Why do some planets have reverse rotation?
Almost all celestial rotation in our solar system is from West to East, or counterclockwise when looking down from the North pole. All planets orbit the Sun in this direction; the Sun itself, as well as all but two planets rotate in this way. This is not too surprising, since the angular momentum associated with all this rotation is the same as the total angular momentum of the primordial solar nebula from which the sun and all planets formed.
The two exceptions are Venus and Uranus. Uranus' rotational axis is tilted by slightly more than 90 degrees with respect to its orbital plane, i.e. it is rotating “on its side”. Venus is the only planet in the solar system that truly exhibits reverse rotation, spinning in the opposite direction to its orbital motion.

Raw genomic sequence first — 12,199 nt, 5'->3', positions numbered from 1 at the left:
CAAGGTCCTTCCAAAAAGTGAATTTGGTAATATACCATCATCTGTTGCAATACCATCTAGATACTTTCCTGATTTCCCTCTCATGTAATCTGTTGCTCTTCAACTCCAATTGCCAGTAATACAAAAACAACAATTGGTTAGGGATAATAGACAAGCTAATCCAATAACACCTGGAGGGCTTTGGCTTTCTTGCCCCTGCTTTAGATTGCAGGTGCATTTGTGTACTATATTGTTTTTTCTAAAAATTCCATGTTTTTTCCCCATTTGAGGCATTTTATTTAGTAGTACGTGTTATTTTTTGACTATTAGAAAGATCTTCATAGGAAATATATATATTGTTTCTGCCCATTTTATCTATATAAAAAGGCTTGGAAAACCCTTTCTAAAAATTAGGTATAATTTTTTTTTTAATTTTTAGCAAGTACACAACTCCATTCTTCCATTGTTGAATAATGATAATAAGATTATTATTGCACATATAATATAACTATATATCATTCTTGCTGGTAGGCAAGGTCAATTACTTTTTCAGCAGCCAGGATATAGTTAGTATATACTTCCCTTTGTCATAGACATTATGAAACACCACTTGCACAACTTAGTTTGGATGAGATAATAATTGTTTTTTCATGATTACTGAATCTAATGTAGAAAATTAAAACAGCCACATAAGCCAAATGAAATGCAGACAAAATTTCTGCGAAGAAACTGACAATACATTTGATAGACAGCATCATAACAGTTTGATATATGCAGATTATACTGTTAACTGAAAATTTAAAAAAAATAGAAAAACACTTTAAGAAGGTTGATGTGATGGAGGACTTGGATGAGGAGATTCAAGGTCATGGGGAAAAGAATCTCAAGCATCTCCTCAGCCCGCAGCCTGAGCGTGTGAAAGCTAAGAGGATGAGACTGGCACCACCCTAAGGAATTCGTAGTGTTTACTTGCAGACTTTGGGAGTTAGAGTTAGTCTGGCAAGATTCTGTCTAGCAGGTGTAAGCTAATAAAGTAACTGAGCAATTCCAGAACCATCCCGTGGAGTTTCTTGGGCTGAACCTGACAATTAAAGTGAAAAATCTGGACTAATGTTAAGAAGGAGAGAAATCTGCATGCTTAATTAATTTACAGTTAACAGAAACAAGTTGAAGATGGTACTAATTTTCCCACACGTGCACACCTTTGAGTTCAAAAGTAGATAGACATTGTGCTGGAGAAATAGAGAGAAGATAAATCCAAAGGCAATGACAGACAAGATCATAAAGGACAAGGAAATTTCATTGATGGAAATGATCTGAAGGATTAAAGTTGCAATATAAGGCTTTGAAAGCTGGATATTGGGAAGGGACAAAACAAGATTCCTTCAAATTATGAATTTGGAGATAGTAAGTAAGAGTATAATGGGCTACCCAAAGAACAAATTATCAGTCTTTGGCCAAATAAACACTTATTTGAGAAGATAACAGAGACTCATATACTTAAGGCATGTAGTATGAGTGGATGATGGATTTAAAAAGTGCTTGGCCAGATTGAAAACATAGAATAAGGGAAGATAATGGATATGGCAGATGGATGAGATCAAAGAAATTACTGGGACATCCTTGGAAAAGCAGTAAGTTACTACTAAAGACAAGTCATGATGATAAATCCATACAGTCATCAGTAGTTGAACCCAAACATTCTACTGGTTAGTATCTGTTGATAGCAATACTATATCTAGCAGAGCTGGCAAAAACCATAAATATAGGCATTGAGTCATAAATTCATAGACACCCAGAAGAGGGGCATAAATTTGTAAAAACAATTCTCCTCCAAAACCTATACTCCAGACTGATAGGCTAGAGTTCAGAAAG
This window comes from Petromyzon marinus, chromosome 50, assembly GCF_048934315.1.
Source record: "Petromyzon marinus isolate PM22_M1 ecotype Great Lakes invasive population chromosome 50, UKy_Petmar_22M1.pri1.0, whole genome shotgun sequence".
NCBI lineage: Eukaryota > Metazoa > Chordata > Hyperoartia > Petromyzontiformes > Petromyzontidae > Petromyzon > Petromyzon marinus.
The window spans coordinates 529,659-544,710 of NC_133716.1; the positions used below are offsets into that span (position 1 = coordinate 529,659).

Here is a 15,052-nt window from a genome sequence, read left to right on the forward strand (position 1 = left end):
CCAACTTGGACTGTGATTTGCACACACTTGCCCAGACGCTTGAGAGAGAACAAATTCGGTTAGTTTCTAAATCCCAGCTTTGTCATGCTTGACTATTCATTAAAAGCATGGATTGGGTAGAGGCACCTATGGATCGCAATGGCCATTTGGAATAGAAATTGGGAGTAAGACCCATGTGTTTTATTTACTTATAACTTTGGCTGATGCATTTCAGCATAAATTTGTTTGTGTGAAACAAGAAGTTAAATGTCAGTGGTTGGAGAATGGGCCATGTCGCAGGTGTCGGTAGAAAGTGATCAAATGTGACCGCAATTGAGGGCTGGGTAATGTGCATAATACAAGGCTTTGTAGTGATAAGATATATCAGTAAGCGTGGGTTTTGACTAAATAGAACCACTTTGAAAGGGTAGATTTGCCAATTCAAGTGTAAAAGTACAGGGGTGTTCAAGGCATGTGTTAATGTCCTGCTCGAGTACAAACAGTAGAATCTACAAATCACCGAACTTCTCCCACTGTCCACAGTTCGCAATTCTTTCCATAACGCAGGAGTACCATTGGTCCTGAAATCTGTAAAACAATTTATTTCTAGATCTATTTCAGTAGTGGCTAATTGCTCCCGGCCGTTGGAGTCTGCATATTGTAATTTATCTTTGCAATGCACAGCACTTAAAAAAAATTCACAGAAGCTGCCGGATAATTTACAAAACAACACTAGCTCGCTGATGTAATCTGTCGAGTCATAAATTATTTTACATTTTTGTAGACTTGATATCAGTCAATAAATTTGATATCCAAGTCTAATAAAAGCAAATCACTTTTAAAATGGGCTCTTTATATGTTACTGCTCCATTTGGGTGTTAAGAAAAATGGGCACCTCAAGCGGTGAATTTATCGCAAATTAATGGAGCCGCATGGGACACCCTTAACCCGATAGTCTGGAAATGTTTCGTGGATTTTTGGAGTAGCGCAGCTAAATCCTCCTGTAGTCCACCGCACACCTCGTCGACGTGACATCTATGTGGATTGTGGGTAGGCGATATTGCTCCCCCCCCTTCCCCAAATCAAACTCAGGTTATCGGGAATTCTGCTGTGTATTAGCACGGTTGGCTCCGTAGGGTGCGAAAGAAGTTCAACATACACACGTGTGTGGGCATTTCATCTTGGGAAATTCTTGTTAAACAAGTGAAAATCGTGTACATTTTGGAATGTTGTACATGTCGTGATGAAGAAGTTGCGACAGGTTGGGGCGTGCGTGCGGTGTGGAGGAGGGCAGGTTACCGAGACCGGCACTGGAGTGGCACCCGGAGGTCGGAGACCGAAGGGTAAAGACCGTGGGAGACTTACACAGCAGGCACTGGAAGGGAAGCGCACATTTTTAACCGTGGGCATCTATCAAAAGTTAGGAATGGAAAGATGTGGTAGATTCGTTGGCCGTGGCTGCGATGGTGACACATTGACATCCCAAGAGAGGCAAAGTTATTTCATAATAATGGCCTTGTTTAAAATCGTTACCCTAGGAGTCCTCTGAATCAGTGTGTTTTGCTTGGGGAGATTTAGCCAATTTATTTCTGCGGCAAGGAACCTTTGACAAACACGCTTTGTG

It is thought that this anomalous rotation was caused by a collision with a very large asteroid, or even a planetoid, early on in the history of our solar system. The collision would have destroyed the asteroid, but the impact could have changed the orientation of the orbital rotation axis.